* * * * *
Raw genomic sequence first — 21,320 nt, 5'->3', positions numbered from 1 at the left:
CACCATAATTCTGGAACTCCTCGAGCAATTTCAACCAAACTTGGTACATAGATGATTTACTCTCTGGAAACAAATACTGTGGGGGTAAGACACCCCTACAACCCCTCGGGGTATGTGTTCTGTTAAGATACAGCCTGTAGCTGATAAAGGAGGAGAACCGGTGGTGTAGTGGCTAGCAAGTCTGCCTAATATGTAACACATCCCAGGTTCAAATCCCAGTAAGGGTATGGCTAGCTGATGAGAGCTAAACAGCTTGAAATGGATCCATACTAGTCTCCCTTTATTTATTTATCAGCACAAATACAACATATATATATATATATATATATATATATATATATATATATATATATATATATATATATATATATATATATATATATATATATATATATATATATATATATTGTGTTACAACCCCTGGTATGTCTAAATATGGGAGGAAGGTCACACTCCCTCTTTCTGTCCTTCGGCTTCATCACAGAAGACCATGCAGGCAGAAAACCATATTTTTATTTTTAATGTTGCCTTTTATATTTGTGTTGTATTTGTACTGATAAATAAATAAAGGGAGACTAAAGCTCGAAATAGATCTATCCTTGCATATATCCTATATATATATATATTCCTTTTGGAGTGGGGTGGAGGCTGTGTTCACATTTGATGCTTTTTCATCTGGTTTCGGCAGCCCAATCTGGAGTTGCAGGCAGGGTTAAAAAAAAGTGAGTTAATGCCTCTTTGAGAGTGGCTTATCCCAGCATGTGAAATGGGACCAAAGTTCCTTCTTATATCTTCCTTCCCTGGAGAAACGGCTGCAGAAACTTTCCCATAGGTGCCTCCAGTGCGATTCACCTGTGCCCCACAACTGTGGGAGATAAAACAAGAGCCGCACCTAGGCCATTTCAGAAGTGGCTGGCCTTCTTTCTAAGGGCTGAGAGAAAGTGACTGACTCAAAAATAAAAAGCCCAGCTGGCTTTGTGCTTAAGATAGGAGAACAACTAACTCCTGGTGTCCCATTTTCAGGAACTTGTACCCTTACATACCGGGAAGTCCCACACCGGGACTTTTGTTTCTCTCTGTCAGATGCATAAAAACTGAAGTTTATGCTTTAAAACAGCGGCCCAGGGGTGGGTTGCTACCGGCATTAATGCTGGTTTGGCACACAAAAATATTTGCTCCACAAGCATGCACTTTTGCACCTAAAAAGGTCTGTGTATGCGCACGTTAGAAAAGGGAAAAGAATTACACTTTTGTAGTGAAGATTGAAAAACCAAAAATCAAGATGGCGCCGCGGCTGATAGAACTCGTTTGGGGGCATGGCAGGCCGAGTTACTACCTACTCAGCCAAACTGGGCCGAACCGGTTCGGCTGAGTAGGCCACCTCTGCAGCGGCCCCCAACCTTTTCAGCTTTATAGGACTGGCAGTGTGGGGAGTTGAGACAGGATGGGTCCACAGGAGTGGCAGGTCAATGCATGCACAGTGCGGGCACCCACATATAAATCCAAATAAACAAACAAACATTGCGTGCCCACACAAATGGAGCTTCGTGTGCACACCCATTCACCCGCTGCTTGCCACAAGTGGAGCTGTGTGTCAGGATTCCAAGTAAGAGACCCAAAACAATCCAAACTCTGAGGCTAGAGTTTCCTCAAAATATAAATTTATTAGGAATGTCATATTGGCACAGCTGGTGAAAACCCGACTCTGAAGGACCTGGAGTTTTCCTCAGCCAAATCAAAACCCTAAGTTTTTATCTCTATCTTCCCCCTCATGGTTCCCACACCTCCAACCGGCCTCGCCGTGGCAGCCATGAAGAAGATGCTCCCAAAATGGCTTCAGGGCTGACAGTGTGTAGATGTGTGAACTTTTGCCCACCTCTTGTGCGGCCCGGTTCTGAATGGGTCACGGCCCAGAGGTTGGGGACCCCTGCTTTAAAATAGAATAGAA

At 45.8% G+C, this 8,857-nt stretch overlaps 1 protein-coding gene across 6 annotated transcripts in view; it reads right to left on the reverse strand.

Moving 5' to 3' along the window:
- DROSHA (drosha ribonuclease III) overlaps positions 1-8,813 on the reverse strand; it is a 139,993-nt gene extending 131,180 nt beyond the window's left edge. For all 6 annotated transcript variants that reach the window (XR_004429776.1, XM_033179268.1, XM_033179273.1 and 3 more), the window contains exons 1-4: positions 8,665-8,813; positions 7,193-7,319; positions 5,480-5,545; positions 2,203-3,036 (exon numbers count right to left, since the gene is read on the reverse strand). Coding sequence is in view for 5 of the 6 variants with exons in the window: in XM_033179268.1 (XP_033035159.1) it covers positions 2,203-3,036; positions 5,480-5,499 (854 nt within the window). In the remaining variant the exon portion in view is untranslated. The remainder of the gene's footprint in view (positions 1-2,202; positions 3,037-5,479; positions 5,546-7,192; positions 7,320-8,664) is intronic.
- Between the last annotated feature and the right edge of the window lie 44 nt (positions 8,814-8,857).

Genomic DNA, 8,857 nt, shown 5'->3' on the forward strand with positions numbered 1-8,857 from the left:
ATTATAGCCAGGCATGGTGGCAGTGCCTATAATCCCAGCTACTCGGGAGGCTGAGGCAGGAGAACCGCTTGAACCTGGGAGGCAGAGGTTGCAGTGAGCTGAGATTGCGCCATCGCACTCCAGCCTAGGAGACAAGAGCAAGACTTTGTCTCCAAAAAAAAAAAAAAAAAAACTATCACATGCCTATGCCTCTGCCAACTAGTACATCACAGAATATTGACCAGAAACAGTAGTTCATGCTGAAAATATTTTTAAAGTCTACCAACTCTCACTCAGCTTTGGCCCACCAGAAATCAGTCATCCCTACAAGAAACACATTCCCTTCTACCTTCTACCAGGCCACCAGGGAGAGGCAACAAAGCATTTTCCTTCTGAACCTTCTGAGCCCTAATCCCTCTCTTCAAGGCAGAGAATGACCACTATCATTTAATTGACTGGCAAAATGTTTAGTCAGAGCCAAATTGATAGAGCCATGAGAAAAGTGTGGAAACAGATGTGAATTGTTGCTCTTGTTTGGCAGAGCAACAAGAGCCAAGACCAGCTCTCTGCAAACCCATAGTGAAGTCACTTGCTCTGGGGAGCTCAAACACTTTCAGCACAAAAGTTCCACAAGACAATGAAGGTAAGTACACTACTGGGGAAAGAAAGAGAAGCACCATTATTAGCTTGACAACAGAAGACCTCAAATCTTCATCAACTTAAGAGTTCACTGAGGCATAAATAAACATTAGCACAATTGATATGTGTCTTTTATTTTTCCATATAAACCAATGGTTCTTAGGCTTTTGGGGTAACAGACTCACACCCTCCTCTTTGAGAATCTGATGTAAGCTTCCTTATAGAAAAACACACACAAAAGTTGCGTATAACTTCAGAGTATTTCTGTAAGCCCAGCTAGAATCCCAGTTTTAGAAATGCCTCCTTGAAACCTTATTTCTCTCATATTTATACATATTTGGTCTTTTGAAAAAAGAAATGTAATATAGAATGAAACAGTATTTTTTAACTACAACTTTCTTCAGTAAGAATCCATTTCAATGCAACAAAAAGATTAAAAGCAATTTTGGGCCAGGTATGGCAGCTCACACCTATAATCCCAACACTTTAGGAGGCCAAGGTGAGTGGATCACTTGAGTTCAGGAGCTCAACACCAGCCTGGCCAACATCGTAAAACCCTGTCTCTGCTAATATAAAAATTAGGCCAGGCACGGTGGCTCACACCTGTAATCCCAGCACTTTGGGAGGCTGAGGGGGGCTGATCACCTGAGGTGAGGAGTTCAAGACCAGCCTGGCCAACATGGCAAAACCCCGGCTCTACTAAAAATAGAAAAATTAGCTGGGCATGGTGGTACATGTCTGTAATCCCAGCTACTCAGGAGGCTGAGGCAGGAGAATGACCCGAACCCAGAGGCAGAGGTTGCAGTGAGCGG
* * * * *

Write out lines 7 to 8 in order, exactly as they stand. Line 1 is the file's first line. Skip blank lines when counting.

Genomic DNA, 8,857 nt, shown 5'->3' on the forward strand with positions numbered 1-8,857 from the left:
ATTATAGCCAGGCATGGTGGCAGTGCCTATAATCCCAGCTACTCGGGAGGCTGAGGCAGGAGAACCGCTTGAACCTGGGAGGCAGAGGTTGCAGTGAGCTGAGATTGCGCCATCGCACTCCAGCCTAGGAGACAAGAGCAAGACTTTGTCTCCAAAAAAAAAAAAAAAAAAACTATCACATGCCTATGCCTCTGCCAACTAGTACATCACAGAATATTGACCAGAAACAGTAGTTCATGCTGAAAATATTTTTAAAGTCTACCAACTCTCACTCAGCTTTGGCCCACCAGAAATCAGTCATCCCTACAAGAAACACATTCCCTTCTACCTTCTACCAGGCCACCAGGGAGAGGCAACAAAGCATTTTCCTTCTGAACCTTCTGAGCCCTAATCCCTCTCTTCAAGGCAGAGAATGACCACTATCATTTAATTGACTGGCAAAATGTTTAGTCAGAGCCAAATTGATAGAGCCATGAGAAAAGTGTGGAAACAGATGTGAATTGTTGCTCTTGTTTGGCAGAGCAACAAGAGCCAAGACCAGCTCTCTGCAAACCCATAGTGAAGTCACTTGCTCTGGGGAGCTCAAACACTTTCAGCACAAAAGTTCCACAAGACAATGAAGGTAAGTACACTACTGGGGAAAGAAAGAGAAGCACCATTATTAGCTTGACAACAGAAGACCTCAAATCTTCATCAACTTAAGAGTTCACTGAGGCATAAATAAACATTAGCACAATTGATATGTGTCTTTTATTTTTCCATATAAACCAATGGTTCTTAGGCTTTTGGGGTAACAGACTCACACCCTCCTCTTTGAGAATCTGATGTAAGCTTCCTTATAGAAAAACACACACAAAAGTTGCGTATAACTTCAGAGTATTTCTGTAAGCCCAGCTAGAATCCCAGTTTTAGAAATGCCTCCTTGAAACCTTATTTCTCTCATATTTATACATATTTGGTCTTTTGAAAAAAGAAATGTAATATAGAATGAAACAGTATTTTTTAACTACAACTTTCTTCAGTAAGAATCCATTTCAATGCAACAAAAAGATTAAAAGCAATTTTGGGCCAGGTATGGCAGCTCACACCTATAATCCCAACACTTTAGGAGGCCAAGGTGAGTGGATCACTTGAGTTCAGGAGCTCAACACCAGCCTGGCCAACATCGTAAAACCCTGTCTCTGCTAATATAAAAATTAGGCCAGGCACGGTGGCTCACACCTGTAATCCCAGCACTTTGGGAGGCTGAGGGGGGCTGATCACCTGAGGTGAGGAGTTCAAGACCAGCCTGGCCAACATGGCAAAACCCCGGCTCTACTAAAAATAGAAAAATTAGCTGGGCATGGTGGTACATGTCTGTAATCCCAGCTACTCAGGAGGCTGAGGCAGGAGAATGACCCGAACCCAGAGGCAGAGGTTGCAGTGAGCGG